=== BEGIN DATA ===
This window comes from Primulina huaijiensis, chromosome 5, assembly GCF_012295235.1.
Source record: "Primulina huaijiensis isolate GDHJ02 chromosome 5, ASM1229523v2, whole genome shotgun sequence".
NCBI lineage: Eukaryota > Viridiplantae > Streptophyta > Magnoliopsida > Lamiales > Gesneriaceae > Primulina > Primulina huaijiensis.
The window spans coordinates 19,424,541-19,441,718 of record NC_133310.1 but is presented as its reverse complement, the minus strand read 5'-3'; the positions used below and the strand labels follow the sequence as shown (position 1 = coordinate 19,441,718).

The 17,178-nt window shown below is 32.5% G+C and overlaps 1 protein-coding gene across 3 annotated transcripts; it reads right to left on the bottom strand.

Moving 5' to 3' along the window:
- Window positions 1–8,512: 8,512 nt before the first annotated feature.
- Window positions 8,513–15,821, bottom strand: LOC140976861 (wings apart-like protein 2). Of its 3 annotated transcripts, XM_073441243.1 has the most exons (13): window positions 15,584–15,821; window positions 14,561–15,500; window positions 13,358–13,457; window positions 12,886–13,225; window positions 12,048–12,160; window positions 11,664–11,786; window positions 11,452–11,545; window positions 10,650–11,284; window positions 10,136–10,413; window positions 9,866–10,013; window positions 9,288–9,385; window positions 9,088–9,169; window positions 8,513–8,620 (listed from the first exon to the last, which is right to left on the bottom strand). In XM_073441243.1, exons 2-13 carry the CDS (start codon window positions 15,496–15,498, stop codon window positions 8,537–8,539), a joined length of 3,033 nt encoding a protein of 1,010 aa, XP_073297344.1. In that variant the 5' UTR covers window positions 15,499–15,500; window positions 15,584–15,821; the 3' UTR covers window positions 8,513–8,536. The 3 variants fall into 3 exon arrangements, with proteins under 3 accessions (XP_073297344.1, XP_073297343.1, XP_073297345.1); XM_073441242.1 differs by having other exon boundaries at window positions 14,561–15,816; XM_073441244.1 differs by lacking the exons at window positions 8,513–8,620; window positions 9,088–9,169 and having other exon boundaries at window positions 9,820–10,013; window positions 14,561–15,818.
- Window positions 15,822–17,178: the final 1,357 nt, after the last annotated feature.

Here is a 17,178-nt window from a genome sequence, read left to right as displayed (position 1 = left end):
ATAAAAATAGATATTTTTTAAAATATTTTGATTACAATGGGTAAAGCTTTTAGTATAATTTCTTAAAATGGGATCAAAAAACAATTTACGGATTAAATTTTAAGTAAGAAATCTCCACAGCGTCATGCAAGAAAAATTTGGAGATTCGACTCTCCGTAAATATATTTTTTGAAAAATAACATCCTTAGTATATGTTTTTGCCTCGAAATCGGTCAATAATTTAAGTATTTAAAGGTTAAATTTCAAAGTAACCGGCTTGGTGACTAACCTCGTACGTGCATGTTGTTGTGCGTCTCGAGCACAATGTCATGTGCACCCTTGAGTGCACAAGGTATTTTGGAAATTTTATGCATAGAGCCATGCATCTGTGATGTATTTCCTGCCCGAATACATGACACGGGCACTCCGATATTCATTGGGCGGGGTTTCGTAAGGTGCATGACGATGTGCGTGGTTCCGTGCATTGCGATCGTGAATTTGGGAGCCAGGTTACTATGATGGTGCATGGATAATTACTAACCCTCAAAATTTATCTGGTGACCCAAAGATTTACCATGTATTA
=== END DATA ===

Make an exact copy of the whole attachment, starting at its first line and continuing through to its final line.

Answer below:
This window comes from Primulina huaijiensis, chromosome 5, assembly GCF_012295235.1.
Source record: "Primulina huaijiensis isolate GDHJ02 chromosome 5, ASM1229523v2, whole genome shotgun sequence".
NCBI lineage: Eukaryota > Viridiplantae > Streptophyta > Magnoliopsida > Lamiales > Gesneriaceae > Primulina > Primulina huaijiensis.
The window spans coordinates 19,424,541-19,441,718 of record NC_133310.1 but is presented as its reverse complement, the minus strand read 5'-3'; the positions used below and the strand labels follow the sequence as shown (position 1 = coordinate 19,441,718).

The 17,178-nt window shown below is 32.5% G+C and overlaps 1 protein-coding gene across 3 annotated transcripts; it reads right to left on the bottom strand.

Moving 5' to 3' along the window:
- Window positions 1–8,512: 8,512 nt before the first annotated feature.
- Window positions 8,513–15,821, bottom strand: LOC140976861 (wings apart-like protein 2). Of its 3 annotated transcripts, XM_073441243.1 has the most exons (13): window positions 15,584–15,821; window positions 14,561–15,500; window positions 13,358–13,457; window positions 12,886–13,225; window positions 12,048–12,160; window positions 11,664–11,786; window positions 11,452–11,545; window positions 10,650–11,284; window positions 10,136–10,413; window positions 9,866–10,013; window positions 9,288–9,385; window positions 9,088–9,169; window positions 8,513–8,620 (listed from the first exon to the last, which is right to left on the bottom strand). In XM_073441243.1, exons 2-13 carry the CDS (start codon window positions 15,496–15,498, stop codon window positions 8,537–8,539), a joined length of 3,033 nt encoding a protein of 1,010 aa, XP_073297344.1. In that variant the 5' UTR covers window positions 15,499–15,500; window positions 15,584–15,821; the 3' UTR covers window positions 8,513–8,536. The 3 variants fall into 3 exon arrangements, with proteins under 3 accessions (XP_073297344.1, XP_073297343.1, XP_073297345.1); XM_073441242.1 differs by having other exon boundaries at window positions 14,561–15,816; XM_073441244.1 differs by lacking the exons at window positions 8,513–8,620; window positions 9,088–9,169 and having other exon boundaries at window positions 9,820–10,013; window positions 14,561–15,818.
- Window positions 15,822–17,178: the final 1,357 nt, after the last annotated feature.

Here is a 17,178-nt window from a genome sequence, read left to right as displayed (position 1 = left end):
ATAAAAATAGATATTTTTTAAAATATTTTGATTACAATGGGTAAAGCTTTTAGTATAATTTCTTAAAATGGGATCAAAAAACAATTTACGGATTAAATTTTAAGTAAGAAATCTCCACAGCGTCATGCAAGAAAAATTTGGAGATTCGACTCTCCGTAAATATATTTTTTGAAAAATAACATCCTTAGTATATGTTTTTGCCTCGAAATCGGTCAATAATTTAAGTATTTAAAGGTTAAATTTCAAAGTAACCGGCTTGGTGACTAACCTCGTACGTGCATGTTGTTGTGCGTCTCGAGCACAATGTCATGTGCACCCTTGAGTGCACAAGGTATTTTGGAAATTTTATGCATAGAGCCATGCATCTGTGATGTATTTCCTGCCCGAATACATGACACGGGCACTCCGATATTCATTGGGCGGGGTTTCGTAAGGTGCATGACGATGTGCGTGGTTCCGTGCATTGCGATCGTGAATTTGGGAGCCAGGTTACTATGATGGTGCATGGATAATTACTAACCCTCAAAATTTATCTGGTGACCCAAAGATTTACCATGTATTA